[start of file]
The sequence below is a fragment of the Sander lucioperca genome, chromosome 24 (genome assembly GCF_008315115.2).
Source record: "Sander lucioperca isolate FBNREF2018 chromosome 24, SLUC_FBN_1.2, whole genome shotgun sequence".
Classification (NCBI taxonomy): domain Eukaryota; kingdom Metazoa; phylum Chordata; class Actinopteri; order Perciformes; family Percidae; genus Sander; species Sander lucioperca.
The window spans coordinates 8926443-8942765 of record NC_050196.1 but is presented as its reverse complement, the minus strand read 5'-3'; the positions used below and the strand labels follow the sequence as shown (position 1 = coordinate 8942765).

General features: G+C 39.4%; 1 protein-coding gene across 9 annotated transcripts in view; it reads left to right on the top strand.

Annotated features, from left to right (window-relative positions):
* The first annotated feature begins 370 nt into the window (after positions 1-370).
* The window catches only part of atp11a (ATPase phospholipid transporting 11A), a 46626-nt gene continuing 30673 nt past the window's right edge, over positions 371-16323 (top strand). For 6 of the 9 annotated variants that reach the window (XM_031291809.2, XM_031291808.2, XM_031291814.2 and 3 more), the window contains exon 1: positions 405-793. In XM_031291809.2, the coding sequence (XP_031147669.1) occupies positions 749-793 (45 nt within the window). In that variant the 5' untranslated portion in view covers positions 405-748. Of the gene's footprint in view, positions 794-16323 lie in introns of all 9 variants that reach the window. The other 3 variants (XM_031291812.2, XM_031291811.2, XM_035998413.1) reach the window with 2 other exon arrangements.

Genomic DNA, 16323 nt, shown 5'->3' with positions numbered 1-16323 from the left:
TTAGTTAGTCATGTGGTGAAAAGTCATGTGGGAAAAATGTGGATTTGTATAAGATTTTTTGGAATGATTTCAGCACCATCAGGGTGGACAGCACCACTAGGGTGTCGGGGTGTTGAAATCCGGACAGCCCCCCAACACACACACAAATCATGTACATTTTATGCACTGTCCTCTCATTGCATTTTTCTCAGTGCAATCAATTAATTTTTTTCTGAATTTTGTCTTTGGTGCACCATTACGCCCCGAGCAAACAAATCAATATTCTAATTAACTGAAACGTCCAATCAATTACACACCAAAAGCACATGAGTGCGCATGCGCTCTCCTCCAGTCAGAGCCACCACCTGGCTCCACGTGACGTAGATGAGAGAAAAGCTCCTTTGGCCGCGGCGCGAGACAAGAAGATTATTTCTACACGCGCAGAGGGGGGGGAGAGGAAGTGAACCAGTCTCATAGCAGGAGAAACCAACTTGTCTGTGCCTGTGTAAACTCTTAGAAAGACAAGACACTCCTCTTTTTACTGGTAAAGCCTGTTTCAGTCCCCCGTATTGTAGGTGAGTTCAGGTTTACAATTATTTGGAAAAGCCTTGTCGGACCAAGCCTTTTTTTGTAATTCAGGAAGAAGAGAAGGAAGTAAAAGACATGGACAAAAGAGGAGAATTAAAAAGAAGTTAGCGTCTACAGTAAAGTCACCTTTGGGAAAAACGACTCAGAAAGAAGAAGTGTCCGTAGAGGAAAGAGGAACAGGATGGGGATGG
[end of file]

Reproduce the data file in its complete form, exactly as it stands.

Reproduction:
The sequence below is a fragment of the Sander lucioperca genome, chromosome 24 (genome assembly GCF_008315115.2).
Source record: "Sander lucioperca isolate FBNREF2018 chromosome 24, SLUC_FBN_1.2, whole genome shotgun sequence".
Classification (NCBI taxonomy): domain Eukaryota; kingdom Metazoa; phylum Chordata; class Actinopteri; order Perciformes; family Percidae; genus Sander; species Sander lucioperca.
The window spans coordinates 8926443-8942765 of record NC_050196.1 but is presented as its reverse complement, the minus strand read 5'-3'; the positions used below and the strand labels follow the sequence as shown (position 1 = coordinate 8942765).

General features: G+C 39.4%; 1 protein-coding gene across 9 annotated transcripts in view; it reads left to right on the top strand.

Annotated features, from left to right (window-relative positions):
* The first annotated feature begins 370 nt into the window (after positions 1-370).
* The window catches only part of atp11a (ATPase phospholipid transporting 11A), a 46626-nt gene continuing 30673 nt past the window's right edge, over positions 371-16323 (top strand). For 6 of the 9 annotated variants that reach the window (XM_031291809.2, XM_031291808.2, XM_031291814.2 and 3 more), the window contains exon 1: positions 405-793. In XM_031291809.2, the coding sequence (XP_031147669.1) occupies positions 749-793 (45 nt within the window). In that variant the 5' untranslated portion in view covers positions 405-748. Of the gene's footprint in view, positions 794-16323 lie in introns of all 9 variants that reach the window. The other 3 variants (XM_031291812.2, XM_031291811.2, XM_035998413.1) reach the window with 2 other exon arrangements.

Genomic DNA, 16323 nt, shown 5'->3' with positions numbered 1-16323 from the left:
TTAGTTAGTCATGTGGTGAAAAGTCATGTGGGAAAAATGTGGATTTGTATAAGATTTTTTGGAATGATTTCAGCACCATCAGGGTGGACAGCACCACTAGGGTGTCGGGGTGTTGAAATCCGGACAGCCCCCCAACACACACACAAATCATGTACATTTTATGCACTGTCCTCTCATTGCATTTTTCTCAGTGCAATCAATTAATTTTTTTCTGAATTTTGTCTTTGGTGCACCATTACGCCCCGAGCAAACAAATCAATATTCTAATTAACTGAAACGTCCAATCAATTACACACCAAAAGCACATGAGTGCGCATGCGCTCTCCTCCAGTCAGAGCCACCACCTGGCTCCACGTGACGTAGATGAGAGAAAAGCTCCTTTGGCCGCGGCGCGAGACAAGAAGATTATTTCTACACGCGCAGAGGGGGGGGAGAGGAAGTGAACCAGTCTCATAGCAGGAGAAACCAACTTGTCTGTGCCTGTGTAAACTCTTAGAAAGACAAGACACTCCTCTTTTTACTGGTAAAGCCTGTTTCAGTCCCCCGTATTGTAGGTGAGTTCAGGTTTACAATTATTTGGAAAAGCCTTGTCGGACCAAGCCTTTTTTTGTAATTCAGGAAGAAGAGAAGGAAGTAAAAGACATGGACAAAAGAGGAGAATTAAAAAGAAGTTAGCGTCTACAGTAAAGTCACCTTTGGGAAAAACGACTCAGAAAGAAGAAGTGTCCGTAGAGGAAAGAGGAACAGGATGGGGATGG